Details on electron microscopy, immunohistochemical staining, and antibodies used can be found in supplemental information online.
Time-lapse culture experiments were acquired on inverted Zeiss Cell Observer System under standard environmental control. All IHC images were acquired on Leica TCS SP5 confocal microscope, with control and experimental samples imaged under identical settings. Details can be found in supplemental information online.
Lentiviruses were produced in 293T17 cells through triple-transfection of transfer plasmids (pLVTHM or pWPXL), psPAX2, and pMD2.G. Mouse Ank3 was targeted for shRNA knockdown through the sequence GAGAGAGAACTTATCGTCC cloned into pSuper-GFP, then subcloned into lentiviral plasmid pLVTHM. EF-1α promoter in pLVTHM driving GFP expression was replaced by 1 kb human Foxj1 promoter (Ostrowski et al., 2003). A human Ank3 shRNA (Kizhatil and Bennett, 2004) cloned into pLVTHM was used as off-target effect control for pRGP culture experiments. 3′ Myc-tag Foxj1 cDNA and 190 kD Ank3 cDNA were independently cloned into pWPXL lentiviral plasmid and driven under EF-1α promoter.
Details of gene targeting strategy and PCR genotyping protocol can be found in supplemental information online.
In vivo injection of lentivirus and was performed as described (Merkle et al., 2004). SVZ transplantation of passage 2 primary adherent SVZ stem cells was performed as described (Merkle et al., 2007) with modifications which can be found in supplemental information online. Tamoxifen (10 mg/ml, freshly dissolved in corn oil) was injected intraperitoneally at 0.15 mg per gram of body weight to induce CreERt2-mediated recombination.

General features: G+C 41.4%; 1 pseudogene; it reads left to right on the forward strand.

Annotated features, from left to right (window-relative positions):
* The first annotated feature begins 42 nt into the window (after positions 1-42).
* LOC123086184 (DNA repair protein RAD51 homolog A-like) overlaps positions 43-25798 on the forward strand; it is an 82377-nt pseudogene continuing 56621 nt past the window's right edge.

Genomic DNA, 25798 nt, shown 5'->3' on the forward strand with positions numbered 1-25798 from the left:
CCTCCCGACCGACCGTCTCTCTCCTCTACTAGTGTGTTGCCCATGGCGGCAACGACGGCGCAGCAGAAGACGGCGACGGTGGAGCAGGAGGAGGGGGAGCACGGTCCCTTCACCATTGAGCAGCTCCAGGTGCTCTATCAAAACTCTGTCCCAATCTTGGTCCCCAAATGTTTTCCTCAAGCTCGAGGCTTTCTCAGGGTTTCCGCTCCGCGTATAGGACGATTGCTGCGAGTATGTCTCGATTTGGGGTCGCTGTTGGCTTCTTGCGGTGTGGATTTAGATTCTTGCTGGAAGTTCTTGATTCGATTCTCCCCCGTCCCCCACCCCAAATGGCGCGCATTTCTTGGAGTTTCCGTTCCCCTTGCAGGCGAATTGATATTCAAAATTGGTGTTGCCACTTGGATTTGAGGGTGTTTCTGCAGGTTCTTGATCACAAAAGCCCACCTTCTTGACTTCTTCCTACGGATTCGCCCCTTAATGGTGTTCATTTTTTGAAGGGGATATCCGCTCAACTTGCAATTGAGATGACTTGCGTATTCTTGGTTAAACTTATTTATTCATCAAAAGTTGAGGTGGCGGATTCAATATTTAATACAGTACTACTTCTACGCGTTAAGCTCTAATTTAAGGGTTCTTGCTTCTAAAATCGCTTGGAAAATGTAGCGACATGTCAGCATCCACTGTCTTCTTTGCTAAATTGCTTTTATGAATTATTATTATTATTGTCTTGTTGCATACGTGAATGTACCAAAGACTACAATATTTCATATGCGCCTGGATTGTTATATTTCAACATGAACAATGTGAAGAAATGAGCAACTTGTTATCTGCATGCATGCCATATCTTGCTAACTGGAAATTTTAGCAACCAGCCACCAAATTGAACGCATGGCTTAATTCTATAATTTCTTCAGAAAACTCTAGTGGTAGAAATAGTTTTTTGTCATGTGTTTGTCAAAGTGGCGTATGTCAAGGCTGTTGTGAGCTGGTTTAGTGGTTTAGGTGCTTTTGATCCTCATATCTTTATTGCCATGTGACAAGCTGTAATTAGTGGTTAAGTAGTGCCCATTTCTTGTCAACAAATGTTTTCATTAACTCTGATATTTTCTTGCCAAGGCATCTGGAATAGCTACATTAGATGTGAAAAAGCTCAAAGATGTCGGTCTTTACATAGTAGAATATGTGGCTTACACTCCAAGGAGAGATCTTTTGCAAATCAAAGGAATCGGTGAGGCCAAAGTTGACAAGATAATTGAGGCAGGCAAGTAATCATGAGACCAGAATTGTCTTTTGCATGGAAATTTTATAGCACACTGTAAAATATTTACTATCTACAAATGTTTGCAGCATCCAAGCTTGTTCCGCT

Details on Western blots, gel shifts, ChIP assays, and enhancer analyses can be found in supplemental information online.
We thank G. Bejerano and A. Wenger for help with ank3 sequence analysis; Z. Mirzadeh, F. Merkle, T. Ghashghaei, G. Michelotti, T. Oliver, and S. Johnson for helpful discussions; L. Ostrowski for Foxj1-GFP mice; S. Brody for Foxj1-null allele; F. Wang for tdTomato reporter; D. Fromme, E. Weston for project assistance; M. Bagnat, A. Buckley, C. Eroglu, B. Hogan, T. Lechler, A. West for helpful comments on manuscript. This work was supported by Ruth K. Broad Foundation (P.P.-G.); George and Jean Brumley Endowment (P.P.-G., K.M.A., C.T.K.); March of Dimes, Sontag Foundation, David & Lucile Packard Foundation, and N.I.H. Director’s New Innovator Award 1 DP2 OD004453-01 (C.T.K.).
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Supplemental information for this article includes one table, eight figures, five movies, experimental procedures and associated references, and can be found with this article online.